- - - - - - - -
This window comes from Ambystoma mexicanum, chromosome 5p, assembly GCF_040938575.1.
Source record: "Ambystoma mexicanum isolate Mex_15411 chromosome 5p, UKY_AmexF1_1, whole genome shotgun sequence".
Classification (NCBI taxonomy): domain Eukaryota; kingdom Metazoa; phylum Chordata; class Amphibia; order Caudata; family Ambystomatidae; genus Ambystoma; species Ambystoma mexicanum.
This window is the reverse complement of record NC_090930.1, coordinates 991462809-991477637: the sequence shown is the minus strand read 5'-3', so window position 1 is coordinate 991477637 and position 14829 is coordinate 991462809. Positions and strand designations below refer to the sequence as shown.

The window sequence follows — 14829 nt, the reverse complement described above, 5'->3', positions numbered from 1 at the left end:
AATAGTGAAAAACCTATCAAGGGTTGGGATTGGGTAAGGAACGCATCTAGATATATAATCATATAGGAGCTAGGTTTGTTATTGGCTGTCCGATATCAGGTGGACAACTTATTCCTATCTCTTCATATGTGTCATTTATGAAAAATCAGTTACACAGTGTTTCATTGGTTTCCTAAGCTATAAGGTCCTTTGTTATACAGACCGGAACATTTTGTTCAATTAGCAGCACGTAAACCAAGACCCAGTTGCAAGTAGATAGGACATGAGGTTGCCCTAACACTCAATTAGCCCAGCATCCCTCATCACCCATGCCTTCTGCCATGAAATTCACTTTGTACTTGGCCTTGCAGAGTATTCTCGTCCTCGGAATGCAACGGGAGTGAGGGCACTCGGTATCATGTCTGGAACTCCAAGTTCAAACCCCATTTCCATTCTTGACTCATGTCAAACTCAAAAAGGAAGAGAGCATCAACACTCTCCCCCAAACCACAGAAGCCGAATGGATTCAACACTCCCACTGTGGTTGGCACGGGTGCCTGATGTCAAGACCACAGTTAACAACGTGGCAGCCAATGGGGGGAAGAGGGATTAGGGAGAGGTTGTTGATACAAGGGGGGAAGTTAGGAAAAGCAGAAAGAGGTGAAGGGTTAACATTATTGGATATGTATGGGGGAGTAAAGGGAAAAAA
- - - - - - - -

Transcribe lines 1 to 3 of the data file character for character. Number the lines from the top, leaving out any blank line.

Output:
This window comes from Ambystoma mexicanum, chromosome 5p, assembly GCF_040938575.1.
Source record: "Ambystoma mexicanum isolate Mex_15411 chromosome 5p, UKY_AmexF1_1, whole genome shotgun sequence".
Classification (NCBI taxonomy): domain Eukaryota; kingdom Metazoa; phylum Chordata; class Amphibia; order Caudata; family Ambystomatidae; genus Ambystoma; species Ambystoma mexicanum.